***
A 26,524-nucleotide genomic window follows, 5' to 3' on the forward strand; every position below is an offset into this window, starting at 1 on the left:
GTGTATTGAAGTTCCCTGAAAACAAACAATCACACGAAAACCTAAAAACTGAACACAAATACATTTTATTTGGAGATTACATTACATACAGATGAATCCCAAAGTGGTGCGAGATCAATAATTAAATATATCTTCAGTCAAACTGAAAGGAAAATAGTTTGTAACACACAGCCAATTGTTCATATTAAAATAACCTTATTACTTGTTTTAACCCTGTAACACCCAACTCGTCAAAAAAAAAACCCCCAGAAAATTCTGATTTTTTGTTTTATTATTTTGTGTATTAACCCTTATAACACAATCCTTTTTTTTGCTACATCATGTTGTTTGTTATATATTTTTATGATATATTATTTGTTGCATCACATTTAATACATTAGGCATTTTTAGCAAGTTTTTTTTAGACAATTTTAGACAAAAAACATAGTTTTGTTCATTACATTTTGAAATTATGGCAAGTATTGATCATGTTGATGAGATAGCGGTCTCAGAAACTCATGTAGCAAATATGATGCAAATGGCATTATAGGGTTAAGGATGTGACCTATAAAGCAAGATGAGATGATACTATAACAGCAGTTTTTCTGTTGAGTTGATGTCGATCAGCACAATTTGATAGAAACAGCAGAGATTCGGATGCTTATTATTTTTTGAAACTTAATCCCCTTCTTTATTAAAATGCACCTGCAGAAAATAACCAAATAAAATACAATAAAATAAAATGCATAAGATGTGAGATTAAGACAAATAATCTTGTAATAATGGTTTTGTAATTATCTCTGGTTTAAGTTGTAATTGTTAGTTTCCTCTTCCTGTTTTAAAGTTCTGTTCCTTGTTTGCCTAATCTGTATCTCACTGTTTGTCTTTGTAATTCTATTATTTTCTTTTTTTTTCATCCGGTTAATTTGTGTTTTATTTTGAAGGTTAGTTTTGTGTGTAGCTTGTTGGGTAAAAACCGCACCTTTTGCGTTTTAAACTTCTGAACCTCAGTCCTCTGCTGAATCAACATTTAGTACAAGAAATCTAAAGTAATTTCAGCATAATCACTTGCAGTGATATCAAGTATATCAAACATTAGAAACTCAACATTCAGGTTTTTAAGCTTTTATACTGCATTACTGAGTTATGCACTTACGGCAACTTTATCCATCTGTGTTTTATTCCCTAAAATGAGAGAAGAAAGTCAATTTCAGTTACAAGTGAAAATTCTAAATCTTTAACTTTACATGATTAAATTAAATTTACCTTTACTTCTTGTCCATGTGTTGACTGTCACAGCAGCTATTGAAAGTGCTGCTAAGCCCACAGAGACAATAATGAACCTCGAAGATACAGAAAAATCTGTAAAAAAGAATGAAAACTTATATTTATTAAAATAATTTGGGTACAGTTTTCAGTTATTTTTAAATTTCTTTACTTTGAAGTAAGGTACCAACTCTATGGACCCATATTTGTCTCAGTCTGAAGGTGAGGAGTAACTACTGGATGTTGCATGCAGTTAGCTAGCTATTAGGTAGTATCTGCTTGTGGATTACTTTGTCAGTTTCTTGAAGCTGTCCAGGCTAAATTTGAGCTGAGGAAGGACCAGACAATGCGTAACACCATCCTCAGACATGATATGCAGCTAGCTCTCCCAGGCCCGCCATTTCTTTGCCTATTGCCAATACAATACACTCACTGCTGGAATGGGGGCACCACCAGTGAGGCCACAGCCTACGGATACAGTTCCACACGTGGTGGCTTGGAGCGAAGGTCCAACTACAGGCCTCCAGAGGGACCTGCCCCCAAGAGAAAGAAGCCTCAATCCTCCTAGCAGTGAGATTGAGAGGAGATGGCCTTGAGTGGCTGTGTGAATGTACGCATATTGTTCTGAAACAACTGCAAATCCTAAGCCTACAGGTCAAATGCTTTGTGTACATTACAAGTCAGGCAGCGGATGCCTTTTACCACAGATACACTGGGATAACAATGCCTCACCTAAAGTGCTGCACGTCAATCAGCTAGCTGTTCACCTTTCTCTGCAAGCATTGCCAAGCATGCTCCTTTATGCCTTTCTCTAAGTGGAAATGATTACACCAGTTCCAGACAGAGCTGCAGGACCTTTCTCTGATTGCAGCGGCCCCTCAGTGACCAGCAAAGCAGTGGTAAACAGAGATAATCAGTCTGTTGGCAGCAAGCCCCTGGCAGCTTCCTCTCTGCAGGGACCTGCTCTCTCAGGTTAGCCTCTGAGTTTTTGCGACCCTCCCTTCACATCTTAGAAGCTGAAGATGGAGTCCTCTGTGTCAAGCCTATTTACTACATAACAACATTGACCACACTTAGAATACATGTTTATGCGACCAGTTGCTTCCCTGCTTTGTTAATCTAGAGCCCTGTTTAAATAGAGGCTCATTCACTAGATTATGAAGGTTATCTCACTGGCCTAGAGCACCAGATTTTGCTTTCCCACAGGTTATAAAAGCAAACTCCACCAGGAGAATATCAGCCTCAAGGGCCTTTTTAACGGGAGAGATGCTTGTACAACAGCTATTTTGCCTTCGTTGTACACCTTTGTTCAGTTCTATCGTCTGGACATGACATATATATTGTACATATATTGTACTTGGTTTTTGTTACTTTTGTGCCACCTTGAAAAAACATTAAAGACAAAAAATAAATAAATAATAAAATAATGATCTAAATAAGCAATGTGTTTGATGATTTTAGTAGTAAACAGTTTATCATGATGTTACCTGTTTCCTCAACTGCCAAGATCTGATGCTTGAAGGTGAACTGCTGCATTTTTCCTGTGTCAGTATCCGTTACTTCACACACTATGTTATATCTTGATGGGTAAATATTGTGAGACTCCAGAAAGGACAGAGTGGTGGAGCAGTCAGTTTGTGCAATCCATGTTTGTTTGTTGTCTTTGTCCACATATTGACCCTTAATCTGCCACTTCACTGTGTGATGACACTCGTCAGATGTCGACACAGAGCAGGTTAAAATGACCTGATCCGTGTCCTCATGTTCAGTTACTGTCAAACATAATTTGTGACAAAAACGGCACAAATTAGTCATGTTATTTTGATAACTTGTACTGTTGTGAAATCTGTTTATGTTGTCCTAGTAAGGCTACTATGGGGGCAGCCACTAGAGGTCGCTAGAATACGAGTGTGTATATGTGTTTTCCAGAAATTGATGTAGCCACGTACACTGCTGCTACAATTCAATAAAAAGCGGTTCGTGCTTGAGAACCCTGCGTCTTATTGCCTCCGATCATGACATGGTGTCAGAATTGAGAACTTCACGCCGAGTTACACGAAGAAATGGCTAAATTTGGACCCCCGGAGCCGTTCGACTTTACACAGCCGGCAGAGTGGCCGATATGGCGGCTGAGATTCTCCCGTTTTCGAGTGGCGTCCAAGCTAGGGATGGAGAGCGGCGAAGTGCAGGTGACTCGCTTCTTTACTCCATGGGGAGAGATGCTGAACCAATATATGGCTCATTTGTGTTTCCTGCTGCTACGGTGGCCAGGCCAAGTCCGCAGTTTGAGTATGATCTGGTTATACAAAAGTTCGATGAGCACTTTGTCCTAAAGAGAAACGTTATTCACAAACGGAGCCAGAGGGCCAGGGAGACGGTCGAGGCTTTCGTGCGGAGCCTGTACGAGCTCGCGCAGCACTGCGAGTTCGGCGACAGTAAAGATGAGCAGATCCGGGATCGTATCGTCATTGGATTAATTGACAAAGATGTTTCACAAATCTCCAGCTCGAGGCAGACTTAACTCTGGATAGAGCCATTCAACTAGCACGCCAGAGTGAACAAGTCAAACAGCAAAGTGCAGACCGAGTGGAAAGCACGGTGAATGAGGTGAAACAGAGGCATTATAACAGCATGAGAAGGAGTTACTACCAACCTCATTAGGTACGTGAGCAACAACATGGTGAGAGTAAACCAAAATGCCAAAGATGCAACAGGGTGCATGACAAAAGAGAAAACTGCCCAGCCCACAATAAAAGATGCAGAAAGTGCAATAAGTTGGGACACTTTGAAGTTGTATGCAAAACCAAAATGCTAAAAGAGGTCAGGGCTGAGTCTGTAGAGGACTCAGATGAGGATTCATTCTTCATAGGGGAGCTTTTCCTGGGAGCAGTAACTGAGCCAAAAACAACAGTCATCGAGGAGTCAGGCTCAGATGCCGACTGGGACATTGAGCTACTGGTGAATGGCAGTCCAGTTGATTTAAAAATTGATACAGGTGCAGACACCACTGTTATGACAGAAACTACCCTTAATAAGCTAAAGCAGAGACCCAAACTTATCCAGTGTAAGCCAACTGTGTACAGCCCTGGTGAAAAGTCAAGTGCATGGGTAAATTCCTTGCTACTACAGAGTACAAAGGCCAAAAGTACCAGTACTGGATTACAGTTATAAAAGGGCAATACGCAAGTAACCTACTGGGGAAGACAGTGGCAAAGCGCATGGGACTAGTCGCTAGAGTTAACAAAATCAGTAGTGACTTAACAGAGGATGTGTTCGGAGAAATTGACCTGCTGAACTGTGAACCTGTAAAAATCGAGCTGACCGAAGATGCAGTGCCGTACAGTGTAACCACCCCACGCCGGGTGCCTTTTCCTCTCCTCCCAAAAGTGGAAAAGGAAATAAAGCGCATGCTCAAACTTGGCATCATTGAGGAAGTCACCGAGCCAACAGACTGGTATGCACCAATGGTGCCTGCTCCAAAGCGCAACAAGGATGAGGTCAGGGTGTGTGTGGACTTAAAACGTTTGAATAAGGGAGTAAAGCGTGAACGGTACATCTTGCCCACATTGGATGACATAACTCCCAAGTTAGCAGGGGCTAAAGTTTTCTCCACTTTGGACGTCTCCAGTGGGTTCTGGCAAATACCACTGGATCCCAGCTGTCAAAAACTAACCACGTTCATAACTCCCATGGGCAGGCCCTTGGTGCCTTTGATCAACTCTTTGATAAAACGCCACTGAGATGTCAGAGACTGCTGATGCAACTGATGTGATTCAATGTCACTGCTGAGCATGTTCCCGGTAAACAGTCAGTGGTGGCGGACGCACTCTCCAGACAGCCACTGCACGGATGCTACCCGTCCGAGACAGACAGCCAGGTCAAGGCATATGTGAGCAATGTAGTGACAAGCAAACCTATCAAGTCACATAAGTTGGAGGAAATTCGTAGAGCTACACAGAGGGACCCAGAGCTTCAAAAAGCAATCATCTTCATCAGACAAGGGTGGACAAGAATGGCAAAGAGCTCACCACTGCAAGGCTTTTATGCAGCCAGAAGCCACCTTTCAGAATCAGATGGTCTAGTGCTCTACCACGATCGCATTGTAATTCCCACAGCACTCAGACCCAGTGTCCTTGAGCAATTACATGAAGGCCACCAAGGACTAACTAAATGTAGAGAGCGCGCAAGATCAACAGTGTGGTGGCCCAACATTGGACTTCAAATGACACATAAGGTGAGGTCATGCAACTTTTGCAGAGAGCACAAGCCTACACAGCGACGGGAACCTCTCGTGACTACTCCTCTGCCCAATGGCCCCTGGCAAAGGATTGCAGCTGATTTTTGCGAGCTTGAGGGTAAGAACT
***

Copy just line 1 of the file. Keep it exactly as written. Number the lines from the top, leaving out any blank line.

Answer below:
A 26,524-nucleotide genomic window follows, 5' to 3' on the forward strand; every position below is an offset into this window, starting at 1 on the left: